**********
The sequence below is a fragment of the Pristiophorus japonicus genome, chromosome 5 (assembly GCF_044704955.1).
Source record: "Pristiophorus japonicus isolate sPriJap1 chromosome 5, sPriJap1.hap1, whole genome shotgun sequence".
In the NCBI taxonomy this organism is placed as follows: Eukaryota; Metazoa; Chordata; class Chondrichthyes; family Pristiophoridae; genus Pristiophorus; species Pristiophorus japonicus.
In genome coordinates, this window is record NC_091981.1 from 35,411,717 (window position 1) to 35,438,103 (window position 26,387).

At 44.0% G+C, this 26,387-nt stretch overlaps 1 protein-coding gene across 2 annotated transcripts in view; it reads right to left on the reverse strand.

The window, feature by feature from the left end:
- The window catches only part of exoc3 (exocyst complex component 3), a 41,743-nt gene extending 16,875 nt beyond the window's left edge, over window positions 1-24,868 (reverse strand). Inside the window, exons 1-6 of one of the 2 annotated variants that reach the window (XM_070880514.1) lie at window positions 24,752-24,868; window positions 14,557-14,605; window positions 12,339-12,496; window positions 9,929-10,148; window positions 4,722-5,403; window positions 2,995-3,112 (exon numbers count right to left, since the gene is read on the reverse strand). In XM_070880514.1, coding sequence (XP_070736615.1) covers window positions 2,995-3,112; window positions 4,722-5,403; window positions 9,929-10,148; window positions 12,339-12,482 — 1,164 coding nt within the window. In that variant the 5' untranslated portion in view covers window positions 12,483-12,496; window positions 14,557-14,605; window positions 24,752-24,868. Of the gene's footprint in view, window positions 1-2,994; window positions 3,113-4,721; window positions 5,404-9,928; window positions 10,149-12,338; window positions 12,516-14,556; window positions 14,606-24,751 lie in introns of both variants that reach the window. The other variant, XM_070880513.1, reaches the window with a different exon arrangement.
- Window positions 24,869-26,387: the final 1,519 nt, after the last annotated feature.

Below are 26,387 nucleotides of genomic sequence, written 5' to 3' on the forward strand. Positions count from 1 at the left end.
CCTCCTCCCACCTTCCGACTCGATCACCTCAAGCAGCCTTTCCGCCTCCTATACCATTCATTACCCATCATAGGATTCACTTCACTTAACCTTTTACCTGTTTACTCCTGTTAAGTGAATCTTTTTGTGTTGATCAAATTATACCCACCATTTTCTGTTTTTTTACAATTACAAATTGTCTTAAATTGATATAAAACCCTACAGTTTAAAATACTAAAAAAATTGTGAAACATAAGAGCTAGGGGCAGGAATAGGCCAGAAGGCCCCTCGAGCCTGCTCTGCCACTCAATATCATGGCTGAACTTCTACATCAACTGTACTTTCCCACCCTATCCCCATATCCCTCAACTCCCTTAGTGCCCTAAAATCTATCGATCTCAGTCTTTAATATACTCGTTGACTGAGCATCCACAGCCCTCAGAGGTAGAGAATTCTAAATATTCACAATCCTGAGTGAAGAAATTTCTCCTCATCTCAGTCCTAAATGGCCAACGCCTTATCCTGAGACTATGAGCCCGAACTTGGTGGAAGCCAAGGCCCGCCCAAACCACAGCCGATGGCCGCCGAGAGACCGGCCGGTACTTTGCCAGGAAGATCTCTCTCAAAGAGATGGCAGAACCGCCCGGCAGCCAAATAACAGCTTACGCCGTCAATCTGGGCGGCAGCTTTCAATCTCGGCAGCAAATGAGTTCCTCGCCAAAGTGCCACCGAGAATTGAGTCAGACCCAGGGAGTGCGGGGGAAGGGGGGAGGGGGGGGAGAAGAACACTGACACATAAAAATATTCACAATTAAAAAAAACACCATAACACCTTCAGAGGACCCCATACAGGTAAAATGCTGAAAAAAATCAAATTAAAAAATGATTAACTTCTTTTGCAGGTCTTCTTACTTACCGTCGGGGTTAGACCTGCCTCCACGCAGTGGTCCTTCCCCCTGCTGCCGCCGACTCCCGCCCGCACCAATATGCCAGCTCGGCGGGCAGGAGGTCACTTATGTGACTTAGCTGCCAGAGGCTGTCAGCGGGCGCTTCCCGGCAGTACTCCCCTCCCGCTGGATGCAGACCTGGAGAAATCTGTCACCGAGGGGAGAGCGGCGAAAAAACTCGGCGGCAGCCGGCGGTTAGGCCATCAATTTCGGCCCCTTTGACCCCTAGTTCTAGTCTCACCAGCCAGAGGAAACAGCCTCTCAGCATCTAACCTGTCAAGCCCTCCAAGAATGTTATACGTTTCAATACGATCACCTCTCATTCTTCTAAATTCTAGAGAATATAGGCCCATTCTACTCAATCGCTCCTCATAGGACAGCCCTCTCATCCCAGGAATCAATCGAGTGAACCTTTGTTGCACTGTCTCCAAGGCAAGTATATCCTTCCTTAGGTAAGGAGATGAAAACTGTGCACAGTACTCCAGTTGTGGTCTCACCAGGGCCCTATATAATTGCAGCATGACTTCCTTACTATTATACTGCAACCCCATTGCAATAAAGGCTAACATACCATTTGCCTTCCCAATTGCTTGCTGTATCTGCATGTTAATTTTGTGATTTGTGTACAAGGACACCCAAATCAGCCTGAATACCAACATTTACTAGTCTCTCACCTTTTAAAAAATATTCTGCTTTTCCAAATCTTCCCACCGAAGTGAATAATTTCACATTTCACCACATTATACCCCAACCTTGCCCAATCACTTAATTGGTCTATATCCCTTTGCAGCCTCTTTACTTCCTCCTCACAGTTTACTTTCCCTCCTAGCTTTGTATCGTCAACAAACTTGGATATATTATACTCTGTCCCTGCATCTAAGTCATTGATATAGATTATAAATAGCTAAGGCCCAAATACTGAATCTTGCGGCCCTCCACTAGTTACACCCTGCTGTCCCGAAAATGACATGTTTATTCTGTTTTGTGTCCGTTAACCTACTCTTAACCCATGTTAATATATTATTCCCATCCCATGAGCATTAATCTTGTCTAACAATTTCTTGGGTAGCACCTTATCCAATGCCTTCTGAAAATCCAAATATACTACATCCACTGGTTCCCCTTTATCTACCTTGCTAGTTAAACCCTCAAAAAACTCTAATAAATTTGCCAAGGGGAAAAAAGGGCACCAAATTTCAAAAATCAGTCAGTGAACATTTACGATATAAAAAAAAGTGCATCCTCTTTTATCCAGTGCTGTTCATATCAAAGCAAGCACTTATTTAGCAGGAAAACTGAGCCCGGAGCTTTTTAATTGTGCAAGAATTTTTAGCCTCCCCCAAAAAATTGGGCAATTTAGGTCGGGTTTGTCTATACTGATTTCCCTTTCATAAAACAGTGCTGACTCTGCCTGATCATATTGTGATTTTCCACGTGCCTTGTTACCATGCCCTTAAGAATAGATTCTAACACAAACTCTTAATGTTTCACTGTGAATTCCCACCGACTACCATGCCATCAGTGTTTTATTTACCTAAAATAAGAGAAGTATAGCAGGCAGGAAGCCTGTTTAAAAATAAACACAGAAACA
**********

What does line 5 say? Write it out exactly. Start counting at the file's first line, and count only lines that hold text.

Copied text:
At 44.0% G+C, this 26,387-nt stretch overlaps 1 protein-coding gene across 2 annotated transcripts in view; it reads right to left on the reverse strand.